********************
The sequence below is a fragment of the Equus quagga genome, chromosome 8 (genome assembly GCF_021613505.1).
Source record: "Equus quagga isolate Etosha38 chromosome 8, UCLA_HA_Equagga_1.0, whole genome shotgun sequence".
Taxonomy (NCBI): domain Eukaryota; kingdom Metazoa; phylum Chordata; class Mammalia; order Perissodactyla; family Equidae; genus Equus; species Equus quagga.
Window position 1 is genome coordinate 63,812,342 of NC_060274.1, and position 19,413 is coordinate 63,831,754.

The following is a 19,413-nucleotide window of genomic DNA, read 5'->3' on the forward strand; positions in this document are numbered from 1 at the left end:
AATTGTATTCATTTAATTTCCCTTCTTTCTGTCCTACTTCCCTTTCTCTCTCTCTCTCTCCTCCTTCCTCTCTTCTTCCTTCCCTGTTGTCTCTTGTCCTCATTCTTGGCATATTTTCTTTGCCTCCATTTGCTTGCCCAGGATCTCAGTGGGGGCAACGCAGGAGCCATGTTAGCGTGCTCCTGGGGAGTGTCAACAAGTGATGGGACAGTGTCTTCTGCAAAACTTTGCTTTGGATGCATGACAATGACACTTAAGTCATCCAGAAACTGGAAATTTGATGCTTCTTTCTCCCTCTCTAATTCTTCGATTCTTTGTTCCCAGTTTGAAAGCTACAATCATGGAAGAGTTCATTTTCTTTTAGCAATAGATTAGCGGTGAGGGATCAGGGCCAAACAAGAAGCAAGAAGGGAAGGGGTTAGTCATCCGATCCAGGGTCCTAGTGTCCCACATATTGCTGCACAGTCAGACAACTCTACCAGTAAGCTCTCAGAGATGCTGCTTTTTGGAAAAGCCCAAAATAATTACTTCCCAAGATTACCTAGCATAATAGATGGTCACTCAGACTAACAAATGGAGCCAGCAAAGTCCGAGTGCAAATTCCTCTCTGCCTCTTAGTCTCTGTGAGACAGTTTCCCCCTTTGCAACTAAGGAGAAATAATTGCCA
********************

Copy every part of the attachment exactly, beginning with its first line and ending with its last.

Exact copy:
The sequence below is a fragment of the Equus quagga genome, chromosome 8 (genome assembly GCF_021613505.1).
Source record: "Equus quagga isolate Etosha38 chromosome 8, UCLA_HA_Equagga_1.0, whole genome shotgun sequence".
Taxonomy (NCBI): domain Eukaryota; kingdom Metazoa; phylum Chordata; class Mammalia; order Perissodactyla; family Equidae; genus Equus; species Equus quagga.
Window position 1 is genome coordinate 63,812,342 of NC_060274.1, and position 19,413 is coordinate 63,831,754.

The following is a 19,413-nucleotide window of genomic DNA, read 5'->3' on the forward strand; positions in this document are numbered from 1 at the left end:
AATTGTATTCATTTAATTTCCCTTCTTTCTGTCCTACTTCCCTTTCTCTCTCTCTCTCTCCTCCTTCCTCTCTTCTTCCTTCCCTGTTGTCTCTTGTCCTCATTCTTGGCATATTTTCTTTGCCTCCATTTGCTTGCCCAGGATCTCAGTGGGGGCAACGCAGGAGCCATGTTAGCGTGCTCCTGGGGAGTGTCAACAAGTGATGGGACAGTGTCTTCTGCAAAACTTTGCTTTGGATGCATGACAATGACACTTAAGTCATCCAGAAACTGGAAATTTGATGCTTCTTTCTCCCTCTCTAATTCTTCGATTCTTTGTTCCCAGTTTGAAAGCTACAATCATGGAAGAGTTCATTTTCTTTTAGCAATAGATTAGCGGTGAGGGATCAGGGCCAAACAAGAAGCAAGAAGGGAAGGGGTTAGTCATCCGATCCAGGGTCCTAGTGTCCCACATATTGCTGCACAGTCAGACAACTCTACCAGTAAGCTCTCAGAGATGCTGCTTTTTGGAAAAGCCCAAAATAATTACTTCCCAAGATTACCTAGCATAATAGATGGTCACTCAGACTAACAAATGGAGCCAGCAAAGTCCGAGTGCAAATTCCTCTCTGCCTCTTAGTCTCTGTGAGACAGTTTCCCCCTTTGCAACTAAGGAGAAATAATTGCCA